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Threat: Russian head of parliament demands withdrawal of citizenship for war opponents

Dhe Russian parliament leader Vyacheslav Volodin has called for Russian critics of the war of aggression against Ukraine to be stripped of their citizenship. “The vast majority of our citizens support the special military operation in Ukraine, they understand its necessity for the security of our country and our nation,” Volodin wrote on Telegram on Monday. However, there are also “traitors” whose citizenship has not yet been revoked. “But maybe that would be good,” he added.

As an example, Volodin cited the case of journalist Marina Ovsyannikova, who in mid-March held up a sign reading “No to War” during a live broadcast on Russian state television. Owsyannikova is now working as a freelance correspondent for the Russia and Ukraine area for “WELT”.

Ovzyannikova will “work for a NATO country and justify arms sales to Ukrainian neo-Nazis,” as well as sending “foreign mercenaries to fight our soldiers and sanctions against Russia,” Volodin wrote.

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Since the start of the Russian offensive in Ukraine on February 24, the Kremlin has been taking massive action against members of the opposition. Thousands of protest participants were arrested, independent media and online networks were blocked. Critics of the military operation also reported threats, such as graffiti on their front doors.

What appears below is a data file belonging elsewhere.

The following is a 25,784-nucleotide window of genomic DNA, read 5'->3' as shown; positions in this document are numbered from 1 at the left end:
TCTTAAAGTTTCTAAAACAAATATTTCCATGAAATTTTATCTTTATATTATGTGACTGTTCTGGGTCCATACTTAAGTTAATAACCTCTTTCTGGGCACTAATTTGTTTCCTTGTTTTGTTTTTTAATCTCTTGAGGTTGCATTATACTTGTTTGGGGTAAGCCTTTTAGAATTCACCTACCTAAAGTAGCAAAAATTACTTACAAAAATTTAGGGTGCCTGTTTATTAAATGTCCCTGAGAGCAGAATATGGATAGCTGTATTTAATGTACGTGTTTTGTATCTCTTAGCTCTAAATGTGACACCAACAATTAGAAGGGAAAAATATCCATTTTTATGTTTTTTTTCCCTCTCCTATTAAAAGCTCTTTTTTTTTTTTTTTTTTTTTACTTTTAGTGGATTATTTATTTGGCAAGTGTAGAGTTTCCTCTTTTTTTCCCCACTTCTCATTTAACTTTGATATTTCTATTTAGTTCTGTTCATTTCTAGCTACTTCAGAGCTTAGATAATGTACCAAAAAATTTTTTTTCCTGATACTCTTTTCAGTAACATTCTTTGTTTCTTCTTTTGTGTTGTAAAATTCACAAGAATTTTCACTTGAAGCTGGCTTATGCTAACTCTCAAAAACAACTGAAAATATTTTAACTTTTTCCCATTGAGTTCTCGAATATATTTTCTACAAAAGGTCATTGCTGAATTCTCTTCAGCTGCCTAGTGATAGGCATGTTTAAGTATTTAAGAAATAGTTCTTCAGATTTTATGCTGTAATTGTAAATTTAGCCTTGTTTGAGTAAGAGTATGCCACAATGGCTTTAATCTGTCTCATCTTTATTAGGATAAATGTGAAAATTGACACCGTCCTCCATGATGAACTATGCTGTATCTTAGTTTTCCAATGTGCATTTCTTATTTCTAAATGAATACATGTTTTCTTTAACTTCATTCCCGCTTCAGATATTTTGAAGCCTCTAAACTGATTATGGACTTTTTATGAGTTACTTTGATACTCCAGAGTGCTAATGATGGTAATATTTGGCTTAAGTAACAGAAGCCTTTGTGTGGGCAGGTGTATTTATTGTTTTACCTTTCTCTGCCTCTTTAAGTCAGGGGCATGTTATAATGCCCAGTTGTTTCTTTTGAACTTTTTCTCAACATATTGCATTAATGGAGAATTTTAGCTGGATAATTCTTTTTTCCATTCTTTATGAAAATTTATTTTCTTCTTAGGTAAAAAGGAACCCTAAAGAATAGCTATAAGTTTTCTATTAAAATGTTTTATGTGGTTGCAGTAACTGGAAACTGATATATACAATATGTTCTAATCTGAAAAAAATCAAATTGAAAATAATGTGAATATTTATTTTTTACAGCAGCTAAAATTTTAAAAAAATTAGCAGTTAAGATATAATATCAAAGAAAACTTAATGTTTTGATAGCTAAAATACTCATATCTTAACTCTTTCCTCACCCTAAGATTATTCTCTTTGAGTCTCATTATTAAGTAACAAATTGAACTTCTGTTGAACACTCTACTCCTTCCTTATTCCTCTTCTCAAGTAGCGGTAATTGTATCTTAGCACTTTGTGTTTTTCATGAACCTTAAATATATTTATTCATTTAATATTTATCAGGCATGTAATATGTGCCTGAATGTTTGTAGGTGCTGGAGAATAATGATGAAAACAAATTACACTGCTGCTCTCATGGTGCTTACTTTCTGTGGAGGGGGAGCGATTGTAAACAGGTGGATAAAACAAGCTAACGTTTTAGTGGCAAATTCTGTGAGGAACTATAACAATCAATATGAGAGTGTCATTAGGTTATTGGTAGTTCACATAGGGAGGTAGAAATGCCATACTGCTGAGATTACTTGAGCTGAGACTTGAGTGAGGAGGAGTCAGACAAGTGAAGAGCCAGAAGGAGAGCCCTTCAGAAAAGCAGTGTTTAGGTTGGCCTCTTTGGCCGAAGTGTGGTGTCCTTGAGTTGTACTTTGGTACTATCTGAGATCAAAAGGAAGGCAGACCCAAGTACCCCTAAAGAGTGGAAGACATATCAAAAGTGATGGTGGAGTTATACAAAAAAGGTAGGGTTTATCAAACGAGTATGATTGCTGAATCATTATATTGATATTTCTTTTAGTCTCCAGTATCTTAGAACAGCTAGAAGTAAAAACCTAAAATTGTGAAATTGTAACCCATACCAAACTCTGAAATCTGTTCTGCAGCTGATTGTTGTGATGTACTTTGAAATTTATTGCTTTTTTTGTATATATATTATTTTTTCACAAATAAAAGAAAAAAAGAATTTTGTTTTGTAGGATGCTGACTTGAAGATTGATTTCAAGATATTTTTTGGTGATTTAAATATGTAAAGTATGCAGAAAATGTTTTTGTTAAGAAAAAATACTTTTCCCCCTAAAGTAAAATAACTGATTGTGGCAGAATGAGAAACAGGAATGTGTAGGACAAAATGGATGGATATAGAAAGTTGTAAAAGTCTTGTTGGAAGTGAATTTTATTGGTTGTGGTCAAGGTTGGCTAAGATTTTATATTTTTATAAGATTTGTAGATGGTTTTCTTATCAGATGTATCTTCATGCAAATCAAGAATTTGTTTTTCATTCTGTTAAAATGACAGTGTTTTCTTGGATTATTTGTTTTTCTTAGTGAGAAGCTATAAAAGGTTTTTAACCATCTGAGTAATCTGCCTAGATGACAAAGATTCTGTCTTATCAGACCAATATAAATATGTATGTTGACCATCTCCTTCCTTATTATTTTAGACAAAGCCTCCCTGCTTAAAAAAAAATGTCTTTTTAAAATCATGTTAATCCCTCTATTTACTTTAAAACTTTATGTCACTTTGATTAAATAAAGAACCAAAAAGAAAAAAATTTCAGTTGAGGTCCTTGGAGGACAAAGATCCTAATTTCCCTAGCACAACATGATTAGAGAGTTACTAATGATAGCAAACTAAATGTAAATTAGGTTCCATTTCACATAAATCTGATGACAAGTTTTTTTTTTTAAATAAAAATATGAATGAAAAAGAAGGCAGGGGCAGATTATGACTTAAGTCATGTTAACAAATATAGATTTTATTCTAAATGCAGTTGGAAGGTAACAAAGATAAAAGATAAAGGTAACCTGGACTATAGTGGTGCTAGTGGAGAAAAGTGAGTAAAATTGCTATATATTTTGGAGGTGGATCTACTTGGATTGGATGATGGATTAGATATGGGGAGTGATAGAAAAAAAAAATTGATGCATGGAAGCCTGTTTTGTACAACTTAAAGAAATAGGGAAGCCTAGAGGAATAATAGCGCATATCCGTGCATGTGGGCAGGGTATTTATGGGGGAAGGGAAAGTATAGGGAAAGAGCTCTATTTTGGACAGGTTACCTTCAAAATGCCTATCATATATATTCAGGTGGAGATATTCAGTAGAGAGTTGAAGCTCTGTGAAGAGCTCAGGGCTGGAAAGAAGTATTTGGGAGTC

Well-known Kremlin critic Vladimir Kara-Mursa was arrested on Monday, according to his lawyer. “I learned about his arrest less than ten minutes ago and I will visit him,” lawyer Vadim Prokhorov told the Interfax news agency.

The reason for Kara-Mursa’s arrest was not initially known. However, Kara-Mursa had repeatedly criticized the Russian military intervention in Ukraine in recent weeks. The 40-year-old former journalist was a confidant of opposition politician Boris Nemtsov, who was murdered near the Kremlin in 2015, and is also close to Russian government critic Mikhail Khodorkovsky.

Kara-Mursa states that he has already been the victim of two poison attacks because of his political commitment. The 40-year-old is one of the few prominent opposition figures still living in Russia.

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03:31 – Companies demand access to frozen Russian funds

Eleven Ukrainian companies are seeking access to Russian funds in a US federal court. In 2019, a Swiss arbitration court awarded them $34.5 million in compensation for gas stations confiscated by Russia in Crimea, court documents show. The companies’ lawyer, James Boykin, said the freeze on Russian assets under the recent US sanctions is a chance for his clients to get the money. An international convention and US law allow US courts to enforce foreign arbitral awards.

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3:30 am – WTO: Ukraine war threatens global economy and political stability

According to an analysis by the World Trade Organization (WTO), the Russian war against Ukraine could cost the global economy growth of up to 1.3 percentage points this year. According to model calculations, gross domestic product is only likely to grow by 3.1 to 3.7 percent in 2022, the WTO said in Geneva in an analysis of the consequences of the war for trade.

The organization cites higher food and energy prices and falling exports from Russia and Ukraine as the reason. “Poorer countries are at great risk from the war because they spend a larger proportion of their income on food than richer countries,” it said. “That could have consequences for political stability.”